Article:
Setting Up a Credit Freeze

This is a bit of a Public Service Announcement, but if you live in North Carolina (and perhaps other States) you have a free way to set up a “credit freeze”. This will prevent anyone from requesting your credit history which is key to opening a new account. This can help prevent identity theft.

According to the website of the North Carolina Department of Justice, this was made possible in 2005. Simply visit a web page which will direct you to the websites of the “Big Three” credit reporting agencies.

I decided to do this and, with the exception of Experian which apparently still lives in the stone age, it was easy.

The first site I went to was for Equifax. This was the easiest of all of them. I simply answered some questions and the freeze was enacted. They gave me a 10 digit number that I’ll need to remove the freeze, but there was no need to set up an account or anything.

Then I went to Experian. This was a big fail. After filling out the form I was presented with the following:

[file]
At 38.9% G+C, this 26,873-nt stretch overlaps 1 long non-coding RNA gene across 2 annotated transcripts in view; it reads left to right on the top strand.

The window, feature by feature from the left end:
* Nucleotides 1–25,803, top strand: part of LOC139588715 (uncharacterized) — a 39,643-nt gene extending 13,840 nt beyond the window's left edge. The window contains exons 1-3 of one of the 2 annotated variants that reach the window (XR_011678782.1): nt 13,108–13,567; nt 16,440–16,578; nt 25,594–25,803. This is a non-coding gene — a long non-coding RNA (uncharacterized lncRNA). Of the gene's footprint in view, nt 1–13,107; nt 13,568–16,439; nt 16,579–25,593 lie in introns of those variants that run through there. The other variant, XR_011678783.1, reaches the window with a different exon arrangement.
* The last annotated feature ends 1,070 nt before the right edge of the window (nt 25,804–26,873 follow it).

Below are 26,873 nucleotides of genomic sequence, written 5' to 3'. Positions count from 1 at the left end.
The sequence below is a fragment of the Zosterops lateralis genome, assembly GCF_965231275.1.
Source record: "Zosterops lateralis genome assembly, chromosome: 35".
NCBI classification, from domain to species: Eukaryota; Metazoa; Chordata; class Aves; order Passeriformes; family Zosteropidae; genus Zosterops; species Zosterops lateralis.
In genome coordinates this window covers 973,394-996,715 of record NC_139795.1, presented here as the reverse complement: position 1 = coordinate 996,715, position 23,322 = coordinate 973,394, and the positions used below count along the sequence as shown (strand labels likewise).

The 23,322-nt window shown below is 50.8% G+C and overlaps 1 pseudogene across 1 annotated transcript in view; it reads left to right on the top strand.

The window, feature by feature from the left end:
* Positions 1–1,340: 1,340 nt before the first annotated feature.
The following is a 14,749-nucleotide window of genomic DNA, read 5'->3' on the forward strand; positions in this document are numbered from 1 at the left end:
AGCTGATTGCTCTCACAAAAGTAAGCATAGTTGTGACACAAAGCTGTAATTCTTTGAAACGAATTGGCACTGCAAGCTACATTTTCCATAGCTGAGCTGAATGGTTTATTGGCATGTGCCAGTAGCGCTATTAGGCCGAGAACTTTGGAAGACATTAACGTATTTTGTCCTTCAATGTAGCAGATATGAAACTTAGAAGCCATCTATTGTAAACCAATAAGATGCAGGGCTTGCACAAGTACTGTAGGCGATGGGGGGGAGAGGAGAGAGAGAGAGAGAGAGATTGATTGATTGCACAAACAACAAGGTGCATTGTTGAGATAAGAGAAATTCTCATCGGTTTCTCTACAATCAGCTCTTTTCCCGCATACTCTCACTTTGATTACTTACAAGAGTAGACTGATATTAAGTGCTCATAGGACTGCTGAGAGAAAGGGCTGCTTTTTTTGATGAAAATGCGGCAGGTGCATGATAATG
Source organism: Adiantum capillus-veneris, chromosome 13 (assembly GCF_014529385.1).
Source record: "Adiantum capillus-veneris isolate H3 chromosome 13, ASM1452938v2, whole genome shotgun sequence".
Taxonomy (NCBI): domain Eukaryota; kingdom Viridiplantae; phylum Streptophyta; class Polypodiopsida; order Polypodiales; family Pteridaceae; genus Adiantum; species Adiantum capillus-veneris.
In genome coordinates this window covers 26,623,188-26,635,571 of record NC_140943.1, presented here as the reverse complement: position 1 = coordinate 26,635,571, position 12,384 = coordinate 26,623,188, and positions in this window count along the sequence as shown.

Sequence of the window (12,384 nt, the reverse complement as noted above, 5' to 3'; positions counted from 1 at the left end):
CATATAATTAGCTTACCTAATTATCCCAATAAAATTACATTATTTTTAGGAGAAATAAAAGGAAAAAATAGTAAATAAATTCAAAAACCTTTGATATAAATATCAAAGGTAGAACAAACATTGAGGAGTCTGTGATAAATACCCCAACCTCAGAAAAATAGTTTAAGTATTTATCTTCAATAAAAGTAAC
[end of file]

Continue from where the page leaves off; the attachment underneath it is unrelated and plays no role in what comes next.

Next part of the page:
Seriously? I have to copy down all of my sensitive information, including a copy of a government-issued ID, and mail it to you? Doesn’t anyone there even think that those of us with identify theft issues might have a problem with this?

This happened for both me and my spouse, so my guess is that Experian really isn’t set up to do this online, and it makes me wonder about what other technology they don’t understand.

TransUnion was the final site, and they require an account, which was a little more work, but within a few minutes (after going through the process to reset my password), they had accepted a credit freeze.

So, I feel a little better. Not sure what I’m going to do about Experian, since the last thing I want to do is comply with their instructions, but at least two of the reports are blocked and I doubt someone would issue credit on just one.

While I know this works in North Carolina, it probably works for other states. If you aren’t planning on using credit soon (to buy a car or house, for example) you might want to consider doing this. It looks like it only takes 24 hours to release the hold (well, with the exception of Experian) so it shouldn’t cause any issues and might prevent some big ones.